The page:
The challenge was to create a device that accurately measures intrinsic hand muscles, which allow humans to play a piano or perform any task that requires dexterity and precision.
"Neuromuscular disorders like spinal cord injuries, Lou Gehrig's, diabetes, multiple sclerosis - all these diseases affect the intrinsic hand muscles", Shuai "Steve" Xu said, who invented the new device with three other graduates at Rice University.
Anybody who has ever had a checkup knows how doctors routinely test strength - hold up a hand, push this way, push that way. The assessment is by feel, nothing quantifiable. Xu said previous devices lack the repeatability to be useful and do not adjust for small hands or unusual morphologies.
PRIME, or Peg Restrained Intrinsic Muscle Evaluator, is intended to fill that gap. The device has three elements: a pegboard restraint, a force transducer enclosure and a PDA custom-programmed to capture measurements.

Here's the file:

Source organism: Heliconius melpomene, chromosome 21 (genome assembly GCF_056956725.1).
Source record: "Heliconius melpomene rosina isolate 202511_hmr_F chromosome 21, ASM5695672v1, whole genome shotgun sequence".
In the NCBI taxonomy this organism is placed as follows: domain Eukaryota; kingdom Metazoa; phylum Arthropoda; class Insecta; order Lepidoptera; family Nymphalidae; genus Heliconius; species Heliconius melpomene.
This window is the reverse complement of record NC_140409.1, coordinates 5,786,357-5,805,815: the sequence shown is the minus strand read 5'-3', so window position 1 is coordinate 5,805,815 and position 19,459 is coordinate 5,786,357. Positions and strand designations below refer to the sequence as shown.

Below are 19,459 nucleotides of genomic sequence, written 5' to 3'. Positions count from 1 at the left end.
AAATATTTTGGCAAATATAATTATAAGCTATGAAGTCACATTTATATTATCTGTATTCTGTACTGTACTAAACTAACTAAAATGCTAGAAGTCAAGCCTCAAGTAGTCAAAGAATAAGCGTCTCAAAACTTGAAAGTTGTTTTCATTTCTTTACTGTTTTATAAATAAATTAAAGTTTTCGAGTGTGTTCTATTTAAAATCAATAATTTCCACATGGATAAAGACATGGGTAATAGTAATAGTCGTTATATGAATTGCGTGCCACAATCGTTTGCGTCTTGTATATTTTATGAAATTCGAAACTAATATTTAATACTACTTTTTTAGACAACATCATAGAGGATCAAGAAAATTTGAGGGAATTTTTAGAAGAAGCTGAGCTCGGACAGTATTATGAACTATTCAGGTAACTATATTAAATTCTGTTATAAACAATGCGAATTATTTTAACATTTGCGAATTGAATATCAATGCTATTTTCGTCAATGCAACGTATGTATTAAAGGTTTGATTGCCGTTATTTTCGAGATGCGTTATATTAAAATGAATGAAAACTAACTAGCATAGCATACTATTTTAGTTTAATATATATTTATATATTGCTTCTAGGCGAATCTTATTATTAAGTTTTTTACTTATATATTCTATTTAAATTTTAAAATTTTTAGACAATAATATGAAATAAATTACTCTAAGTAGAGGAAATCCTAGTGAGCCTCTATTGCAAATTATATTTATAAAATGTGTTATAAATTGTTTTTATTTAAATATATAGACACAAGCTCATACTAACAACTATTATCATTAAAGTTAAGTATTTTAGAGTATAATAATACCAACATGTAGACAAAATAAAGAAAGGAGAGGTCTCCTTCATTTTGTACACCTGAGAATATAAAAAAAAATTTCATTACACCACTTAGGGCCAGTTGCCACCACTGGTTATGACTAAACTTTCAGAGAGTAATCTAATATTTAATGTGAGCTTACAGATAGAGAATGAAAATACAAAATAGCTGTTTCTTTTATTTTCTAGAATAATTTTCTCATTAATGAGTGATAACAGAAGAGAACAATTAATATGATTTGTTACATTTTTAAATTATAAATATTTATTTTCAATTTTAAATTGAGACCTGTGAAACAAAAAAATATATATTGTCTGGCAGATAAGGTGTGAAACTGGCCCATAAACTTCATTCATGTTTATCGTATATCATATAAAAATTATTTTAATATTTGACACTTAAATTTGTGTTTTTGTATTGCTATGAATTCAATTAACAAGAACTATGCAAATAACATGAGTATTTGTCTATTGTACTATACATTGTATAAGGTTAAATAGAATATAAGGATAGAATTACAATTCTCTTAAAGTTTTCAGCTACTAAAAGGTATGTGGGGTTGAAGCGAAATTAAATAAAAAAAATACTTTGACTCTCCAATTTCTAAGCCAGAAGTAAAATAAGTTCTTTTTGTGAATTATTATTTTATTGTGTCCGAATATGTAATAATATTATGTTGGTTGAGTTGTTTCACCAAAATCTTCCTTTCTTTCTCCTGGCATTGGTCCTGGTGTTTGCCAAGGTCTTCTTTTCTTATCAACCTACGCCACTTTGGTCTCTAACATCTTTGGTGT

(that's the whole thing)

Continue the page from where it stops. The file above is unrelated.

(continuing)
In a five-minute test, a doctor uses pegs to isolate a patient's individual fingers. "You wouldn't think it works as well as it does, but once you are pegged in, you can't move anything but the finger we want you to," inventor Matthew Miller said.
A loop is fitted around the finger, and when the patient moves it, the amount of force generated is measured. "PRIME gets the peak force," Xu said. "Then the doctor can create a patient-specific file with all your information, time-stamped, and record every single measurement."
Xu hopes it will help hospitals and rehabilitation clinics compare the effectiveness of surgical interventions and diagnose neuromuscular degenerative diseases.
MEDICA.de; Source: Rice University